Authors: Roger Martin Du Gard
Mme. de Fontanin smiled indulgently. “You’d realize that such a suspicion is absurd, M. Thibault, if you knew my children and the way they behave with their mother. Never has either of them hidden anything from—” She stopped abruptly, stung by the thought that Daniel’s recent conduct gave her the lie. “Still,” she went on at once, but with a certain stiffness, moving towards the door, “if Jenny isn’t asleep you can ask her about it yourself.”
The little girl had her eyes open. Her delicately moulded profile showed against the pillow; her cheeks were flushed. The black muzzle of the little dog peeped comically from between the sheets beside her.
“Jenny, this is M. Thibault—the brother of one of Daniel’s friends, you know.”
The child cast at the intruder a look that, eager at first, darkened with mistrust.
Antoine went up to the bed, took her wrist and drew out his watch.
“Still too quick,” he said. Then he listened to her breathing. He put into each professional gesture a rather self-complacent gravity.
“How old is she?”
“Really? I wouldn’t have thought it. As a matter of principle one can never be too careful about these feverish attacks. Not that there’s anything to be alarmed about, of course,” he added, looking at the child and smiling. Then, moving from the bedside, he said in a different tone:
“Do you know my brother, Mademoiselle? Jacques Thibault?”
Her forehead wrinkled; she shook her head.
“Really and truly? Your brother has never talked to you about his best friend?”
“But, Jenny,” Mme. de Fontanin insisted, “don’t you remember? When I woke you up last night you were dreaming that Daniel and his friend Thibault were being chased along a road. You said ‘Thibault’ quite distinctly.”
The child seemed to be searching in her memory of the night. Then, “I don’t know the name,” she said at last.
“By the way,” Antoine went on after a short pause, “I’ve just been asking your mother about a detail she can’t remember; we’ve got to know it if we are to find your brother. How was he dressed?”
“I don’t know.”
“Then you didn’t see him yesterday morning?”
“Yes, I did. Quite early—when he was having his coffee and rolls. But he hadn’t dressed then.” She turned to her mother. “You’ve only to go to his wardrobe, and see what clothes are missing.”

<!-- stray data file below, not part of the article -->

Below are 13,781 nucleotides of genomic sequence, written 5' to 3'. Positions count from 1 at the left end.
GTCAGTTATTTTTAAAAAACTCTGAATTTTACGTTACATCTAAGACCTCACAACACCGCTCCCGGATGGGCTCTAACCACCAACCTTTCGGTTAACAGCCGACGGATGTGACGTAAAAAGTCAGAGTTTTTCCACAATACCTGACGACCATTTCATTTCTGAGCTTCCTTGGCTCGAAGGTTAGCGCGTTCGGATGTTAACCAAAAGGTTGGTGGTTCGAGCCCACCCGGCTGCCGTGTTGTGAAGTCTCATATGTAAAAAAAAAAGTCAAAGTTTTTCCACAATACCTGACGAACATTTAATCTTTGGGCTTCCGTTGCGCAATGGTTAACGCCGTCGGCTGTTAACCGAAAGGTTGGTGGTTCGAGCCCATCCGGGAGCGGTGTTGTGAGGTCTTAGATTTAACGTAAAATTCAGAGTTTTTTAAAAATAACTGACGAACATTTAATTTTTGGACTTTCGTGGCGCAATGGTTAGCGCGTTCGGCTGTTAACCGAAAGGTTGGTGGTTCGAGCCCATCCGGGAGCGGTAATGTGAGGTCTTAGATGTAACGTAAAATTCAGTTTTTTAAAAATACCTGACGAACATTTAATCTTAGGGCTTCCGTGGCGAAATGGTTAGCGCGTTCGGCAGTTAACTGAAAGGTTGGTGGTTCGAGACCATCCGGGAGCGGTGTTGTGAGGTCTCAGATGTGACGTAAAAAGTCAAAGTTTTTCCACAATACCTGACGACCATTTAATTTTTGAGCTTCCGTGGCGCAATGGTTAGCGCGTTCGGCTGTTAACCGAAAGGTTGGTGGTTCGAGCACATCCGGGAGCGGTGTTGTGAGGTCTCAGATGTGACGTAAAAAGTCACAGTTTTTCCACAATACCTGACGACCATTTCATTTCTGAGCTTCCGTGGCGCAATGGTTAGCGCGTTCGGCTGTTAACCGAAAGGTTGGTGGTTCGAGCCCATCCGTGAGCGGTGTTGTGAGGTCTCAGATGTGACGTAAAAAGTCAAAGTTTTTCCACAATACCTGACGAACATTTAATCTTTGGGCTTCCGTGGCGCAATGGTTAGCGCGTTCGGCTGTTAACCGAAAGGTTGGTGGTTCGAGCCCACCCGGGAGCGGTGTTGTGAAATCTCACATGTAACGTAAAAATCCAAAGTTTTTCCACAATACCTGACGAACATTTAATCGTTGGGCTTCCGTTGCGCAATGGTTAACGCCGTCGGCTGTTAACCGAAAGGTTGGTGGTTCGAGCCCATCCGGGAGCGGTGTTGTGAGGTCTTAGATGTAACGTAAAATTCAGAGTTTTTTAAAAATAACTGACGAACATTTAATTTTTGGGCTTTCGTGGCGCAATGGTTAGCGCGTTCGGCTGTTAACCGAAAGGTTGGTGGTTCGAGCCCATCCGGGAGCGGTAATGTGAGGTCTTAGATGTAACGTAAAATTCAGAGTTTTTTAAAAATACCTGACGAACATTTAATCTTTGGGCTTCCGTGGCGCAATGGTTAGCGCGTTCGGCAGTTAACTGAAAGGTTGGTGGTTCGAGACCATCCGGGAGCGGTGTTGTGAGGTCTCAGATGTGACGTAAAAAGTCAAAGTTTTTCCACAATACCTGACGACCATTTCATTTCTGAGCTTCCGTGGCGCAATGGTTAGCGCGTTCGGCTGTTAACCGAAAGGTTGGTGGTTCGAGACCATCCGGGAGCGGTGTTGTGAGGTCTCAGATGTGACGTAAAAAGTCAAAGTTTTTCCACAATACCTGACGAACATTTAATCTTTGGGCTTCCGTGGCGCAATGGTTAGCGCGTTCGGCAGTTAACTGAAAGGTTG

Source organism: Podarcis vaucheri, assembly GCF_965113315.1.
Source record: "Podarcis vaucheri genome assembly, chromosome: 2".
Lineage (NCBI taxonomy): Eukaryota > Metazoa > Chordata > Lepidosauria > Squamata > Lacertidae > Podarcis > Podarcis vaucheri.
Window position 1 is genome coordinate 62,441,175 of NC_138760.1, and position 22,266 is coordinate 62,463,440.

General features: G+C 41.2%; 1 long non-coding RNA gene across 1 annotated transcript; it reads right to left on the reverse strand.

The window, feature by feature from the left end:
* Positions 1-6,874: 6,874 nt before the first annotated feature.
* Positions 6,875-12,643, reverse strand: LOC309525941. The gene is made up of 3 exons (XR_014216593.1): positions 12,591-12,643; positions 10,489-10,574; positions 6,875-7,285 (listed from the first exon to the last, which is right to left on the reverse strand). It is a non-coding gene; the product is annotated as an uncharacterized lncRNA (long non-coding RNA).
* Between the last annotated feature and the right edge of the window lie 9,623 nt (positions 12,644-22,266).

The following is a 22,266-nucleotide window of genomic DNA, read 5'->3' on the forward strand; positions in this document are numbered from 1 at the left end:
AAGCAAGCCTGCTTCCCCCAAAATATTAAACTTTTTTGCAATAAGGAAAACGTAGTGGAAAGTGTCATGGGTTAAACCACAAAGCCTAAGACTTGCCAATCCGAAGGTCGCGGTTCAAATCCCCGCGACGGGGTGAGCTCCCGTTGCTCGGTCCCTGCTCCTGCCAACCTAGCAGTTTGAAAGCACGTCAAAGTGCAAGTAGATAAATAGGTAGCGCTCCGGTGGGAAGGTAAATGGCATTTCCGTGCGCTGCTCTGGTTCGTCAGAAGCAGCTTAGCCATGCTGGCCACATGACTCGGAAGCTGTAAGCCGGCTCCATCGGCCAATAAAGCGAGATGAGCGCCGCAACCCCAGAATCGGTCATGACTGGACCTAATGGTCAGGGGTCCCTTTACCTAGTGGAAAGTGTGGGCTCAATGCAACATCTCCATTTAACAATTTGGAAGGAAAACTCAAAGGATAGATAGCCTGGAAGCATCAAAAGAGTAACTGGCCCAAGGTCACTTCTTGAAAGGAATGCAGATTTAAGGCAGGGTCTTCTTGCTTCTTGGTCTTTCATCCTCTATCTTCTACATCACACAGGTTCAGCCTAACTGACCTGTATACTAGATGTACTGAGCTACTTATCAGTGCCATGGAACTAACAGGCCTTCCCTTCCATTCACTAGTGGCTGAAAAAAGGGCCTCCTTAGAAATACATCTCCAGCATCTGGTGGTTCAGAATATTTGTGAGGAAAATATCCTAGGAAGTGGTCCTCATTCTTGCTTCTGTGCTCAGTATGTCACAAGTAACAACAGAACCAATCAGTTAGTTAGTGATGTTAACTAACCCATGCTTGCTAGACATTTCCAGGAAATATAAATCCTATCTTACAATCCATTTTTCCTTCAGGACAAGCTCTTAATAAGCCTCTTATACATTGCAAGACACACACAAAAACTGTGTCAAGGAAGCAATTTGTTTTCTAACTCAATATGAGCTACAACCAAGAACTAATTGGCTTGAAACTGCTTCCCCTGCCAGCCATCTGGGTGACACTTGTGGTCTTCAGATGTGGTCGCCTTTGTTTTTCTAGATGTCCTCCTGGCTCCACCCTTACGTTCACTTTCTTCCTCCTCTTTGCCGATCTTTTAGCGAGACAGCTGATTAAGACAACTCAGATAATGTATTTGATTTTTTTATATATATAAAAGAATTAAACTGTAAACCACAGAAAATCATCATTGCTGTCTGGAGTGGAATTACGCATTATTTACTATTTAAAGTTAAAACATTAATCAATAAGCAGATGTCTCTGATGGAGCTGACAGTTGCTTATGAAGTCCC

“There’s something else, Mademoiselle, something very important. Was it at nine o’clock, or ten, or eleven that your brother came back to leave the letter? Your mother was out then, so she can’t say.”
“I don’t know.”
Antoine caught a hint of annoyance in Jenny’s voice.
“What a pity!” He made a gesture of disappointment. “That means we’ll have trouble in getting on his track.”
“Wait!” Jenny said raising her arm to make him stay. “It was at ten minutes to eleven.”
“Exactly? Quite sure about it?”
“You looked at the clock while he was with you, I suppose.”
“No. But that was the time when I went to the kitchen to get some bread-crumbs—for my drawing, you know. If he’d come before that, or if he’d come after, I’d have heard the door and gone to see.”
“Yes, of course.” He pondered for a moment. What use was it to tire her with more questions? He had been mistaken; she knew nothing. “Now,” he went on, “you must make yourself comfy, and shut your eyes, and go to sleep.” He drew the blankets up over the little bare arm, smiling to the child. “A nice long sleep, and when we wake up we’ll be quite well again, and our big brother will be back at home.”
She looked at him. Never afterwards could he forget all that he read at that instant in her gaze: an inner life quite out of keeping with her years, such indifference towards all human consolation, and a distress so deep, so desperately lonely, that he could not help being shaken by it and lowered his eyes.
“You were right,” he said to Mme. de Fontanin, when they had returned to the drawing-room. “That child is innocence itself. She’s suffering terribly, but she knows nothing.”
“Yes,” she replied in a musing tone, “she is innocence itself; but—
“You mean …?”
“How can you think that? Surely her answers …?”
“Her answers?” she repeated in a slow, meditative voice. “But I was near her and I felt it somehow. No, I can’t explain it.” She sat down, but stood up again at once. Her face was anguished. “She knows, she knows—now I’m certain of it.” Then suddenly, in a louder voice: “And I’m certain, too, that she would rather die than betray her secret.”
After Antoine had left and before going to see M. Quillard, the principal of the lycée (as Antoine had advised her to do), Mme. de Fontanin yielded to her curiosity and opened a